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MIT Technology Review

Alumni Letters

October 20, 2015

Changes in Kendall Square
Just read the articles about Kendall Square (“The Past and Future of Kendall Square,” September/October 2015).Very good.It looks very positive for both MIT and Cambridge.I was sorry, however, to see no mention of the old Nestlé factory behind East Campus, about where the Media Lab is now.For any of us living there, the smell was always unmistakable!

Tom James ’68
Mathews, Alabama

When I was finishing grad school in chemistry, almost all of the biomedical research opportunities were in big pharmaceutical companies between New York and Philadelphia. Today, the center of such research is in and around Kendall Square, whose phenomenal growth was accelerated by two laws.

The Bayh-Dole Patent Act of 1980 and the Small Business Innovation Research Act (SBIR) of 1982 provide financial incentives for universities and hospitals—including MIT and Mass. General Hospital—to seek ways of commercializing their research.Until 1980, ownership of patents from government-funded research resided with the government;Bayh-Dole gave ownership of such patents to universities and associated hospitals.As a result, they licensed small businesses to commercialize the patents, giving both the university and the researcher a financial stake.The SBIR program frequently provides the early-stage funding to demonstrate that the technology has commercial potential, which makes angel investors, venture capitalists, and large companies more likely to invest in the technology.

Having founded Moleculon Research in Kendall Square, I helped Senator Ted Kennedy initiate and secure the passage of these laws. My congressional testimony in 1978 stated that this “could potentially be the most significant government program of this century in the field of science and technology.” Indeed, these laws have provided a critical linkage between academic research and commercialization. Recently I was inducted at the White House into the SBIR Hall of Fame for my contributions many decades ago.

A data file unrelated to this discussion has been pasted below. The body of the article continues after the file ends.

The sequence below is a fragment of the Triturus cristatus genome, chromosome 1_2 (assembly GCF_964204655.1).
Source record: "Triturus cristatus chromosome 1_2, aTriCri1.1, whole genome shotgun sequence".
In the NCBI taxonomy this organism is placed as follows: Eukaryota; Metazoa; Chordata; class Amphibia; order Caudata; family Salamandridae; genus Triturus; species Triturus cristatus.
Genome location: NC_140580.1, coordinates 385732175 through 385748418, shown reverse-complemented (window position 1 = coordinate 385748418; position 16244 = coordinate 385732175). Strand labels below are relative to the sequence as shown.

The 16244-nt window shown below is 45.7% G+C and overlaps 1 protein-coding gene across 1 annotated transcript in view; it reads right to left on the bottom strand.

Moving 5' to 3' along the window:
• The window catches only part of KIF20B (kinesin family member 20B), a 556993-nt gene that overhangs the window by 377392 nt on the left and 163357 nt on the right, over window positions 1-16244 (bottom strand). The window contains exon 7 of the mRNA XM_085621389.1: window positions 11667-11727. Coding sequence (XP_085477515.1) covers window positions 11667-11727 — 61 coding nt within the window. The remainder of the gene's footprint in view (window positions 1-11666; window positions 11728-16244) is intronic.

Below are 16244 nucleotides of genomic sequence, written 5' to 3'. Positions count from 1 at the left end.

Arthur S. Obermayer, PhD ’56
West Newton, Massachusetts

Your article on Kendall Square mentioned the old days with the smells from the gasworks and the rubber plant.For those of us who lived in the area at that time, the high point was when a low fog kept smells close to the ground, such as the mixture from the rubber plant and the chocolate factory.
The new exotic restaurants may be good, but do they compare to the F&T Diner?

Michael T. Field ’61
Farmington, Maine

Grounding the Boeing SST
Popular belief is that various environmental movements led to the cancellation of the Boeing SuperSonic Transport (SST) plane (“The Man Who Grounded the Boeing SST,” September/October 2015). This is not true. The project imploded.

In 1963, Boeing announced the start of its 747 jumbo jet program. It was the largest private venture (self-funded, no government money) in history, with a commitment of over a billion Boeing dollars, mostly borrowed money. In late 1966, Boeing won the design competition for the American SST. It should have been an obvious conflict-of-interest situation.

In late 1968, I was working as the aerospace industry financial analyst for a major Wall Street investment banking firm. I discovered that with the SST contract, Boeing was heading for a huge financial train wreck. To recover its billion-dollar investment in the 747, Boeing needed to deliver 500 airplanes. The SST contract required Boeing to put up 25 percent of the development costs, which would soon require billions more dollars. If the SST succeeded, it would kill the 747. If the SST did not succeed, Boeing would lose more than a billion dollars that it would have invested in the SST. Either way, Boeing would lose big. The trick would be to find some way to wriggle out of the SST contract.

There was great political pressure to go forward with SST prototypes in early 1971. But things were going bad technically. They were in their third complete redesign of the aircraft. The variable-sweep wing was gone (too heavy). There was not adequate documentation of the new fixed-wing configuration to justify prototypes.

The final congressional hearing on the SST was on March 1, 1971, and I was the only technically qualified expert witness against it. Fortunately for Boeing, the subcommittee voted to cut off SST funding.

Duane Yorke ’53
Bethpage, New York

Dr. Sheehan’s Chemistry Exams

I read in your september/october issue the letter by William Rice, who was traumatized by John Sheehan’s 1952 final exam in organic chemistry.I was grading papers for Dr. Sheehan about that time as a grad student, and I thought that his exams were quite reasonable.He was also a very fine gentleman.

Ken Drake, PhD ’55
Charleston, West Virginia